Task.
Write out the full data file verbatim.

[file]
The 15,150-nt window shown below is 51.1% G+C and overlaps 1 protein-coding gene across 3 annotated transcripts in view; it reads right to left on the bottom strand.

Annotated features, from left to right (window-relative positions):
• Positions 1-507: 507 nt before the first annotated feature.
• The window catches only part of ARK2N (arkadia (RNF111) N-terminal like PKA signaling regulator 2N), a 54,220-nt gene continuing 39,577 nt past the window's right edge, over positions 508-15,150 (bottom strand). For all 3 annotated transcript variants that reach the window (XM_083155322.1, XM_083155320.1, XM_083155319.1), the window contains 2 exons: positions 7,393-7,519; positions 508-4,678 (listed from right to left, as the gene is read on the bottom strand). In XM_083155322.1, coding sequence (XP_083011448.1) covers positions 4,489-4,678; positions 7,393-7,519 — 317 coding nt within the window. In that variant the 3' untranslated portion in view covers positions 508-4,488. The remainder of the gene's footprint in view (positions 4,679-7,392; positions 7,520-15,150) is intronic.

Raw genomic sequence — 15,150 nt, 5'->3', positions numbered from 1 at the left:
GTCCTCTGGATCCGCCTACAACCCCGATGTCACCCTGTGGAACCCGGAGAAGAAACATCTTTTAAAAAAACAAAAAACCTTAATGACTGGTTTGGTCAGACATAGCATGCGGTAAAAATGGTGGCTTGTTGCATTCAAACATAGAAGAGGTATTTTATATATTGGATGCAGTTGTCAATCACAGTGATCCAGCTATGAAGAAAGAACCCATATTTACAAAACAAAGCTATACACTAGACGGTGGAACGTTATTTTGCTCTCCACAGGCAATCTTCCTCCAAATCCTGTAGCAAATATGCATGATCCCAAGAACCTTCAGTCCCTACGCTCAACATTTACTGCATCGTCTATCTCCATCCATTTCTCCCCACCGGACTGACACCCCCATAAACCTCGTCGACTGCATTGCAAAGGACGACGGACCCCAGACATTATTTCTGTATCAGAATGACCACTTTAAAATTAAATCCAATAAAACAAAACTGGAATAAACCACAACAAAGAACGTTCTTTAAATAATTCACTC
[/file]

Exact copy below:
The 15,150-nt window shown below is 51.1% G+C and overlaps 1 protein-coding gene across 3 annotated transcripts in view; it reads right to left on the bottom strand.

Annotated features, from left to right (window-relative positions):
• Positions 1-507: 507 nt before the first annotated feature.
• The window catches only part of ARK2N (arkadia (RNF111) N-terminal like PKA signaling regulator 2N), a 54,220-nt gene continuing 39,577 nt past the window's right edge, over positions 508-15,150 (bottom strand). For all 3 annotated transcript variants that reach the window (XM_083155322.1, XM_083155320.1, XM_083155319.1), the window contains 2 exons: positions 7,393-7,519; positions 508-4,678 (listed from right to left, as the gene is read on the bottom strand). In XM_083155322.1, coding sequence (XP_083011448.1) covers positions 4,489-4,678; positions 7,393-7,519 — 317 coding nt within the window. In that variant the 3' untranslated portion in view covers positions 508-4,488. The remainder of the gene's footprint in view (positions 4,679-7,392; positions 7,520-15,150) is intronic.

Raw genomic sequence — 15,150 nt, 5'->3', positions numbered from 1 at the left:
GTCCTCTGGATCCGCCTACAACCCCGATGTCACCCTGTGGAACCCGGAGAAGAAACATCTTTTAAAAAAACAAAAAACCTTAATGACTGGTTTGGTCAGACATAGCATGCGGTAAAAATGGTGGCTTGTTGCATTCAAACATAGAAGAGGTATTTTATATATTGGATGCAGTTGTCAATCACAGTGATCCAGCTATGAAGAAAGAACCCATATTTACAAAACAAAGCTATACACTAGACGGTGGAACGTTATTTTGCTCTCCACAGGCAATCTTCCTCCAAATCCTGTAGCAAATATGCATGATCCCAAGAACCTTCAGTCCCTACGCTCAACATTTACTGCATCGTCTATCTCCATCCATTTCTCCCCACCGGACTGACACCCCCATAAACCTCGTCGACTGCATTGCAAAGGACGACGGACCCCAGACATTATTTCTGTATCAGAATGACCACTTTAAAATTAAATCCAATAAAACAAAACTGGAATAAACCACAACAAAGAACGTTCTTTAAATAATTCACTC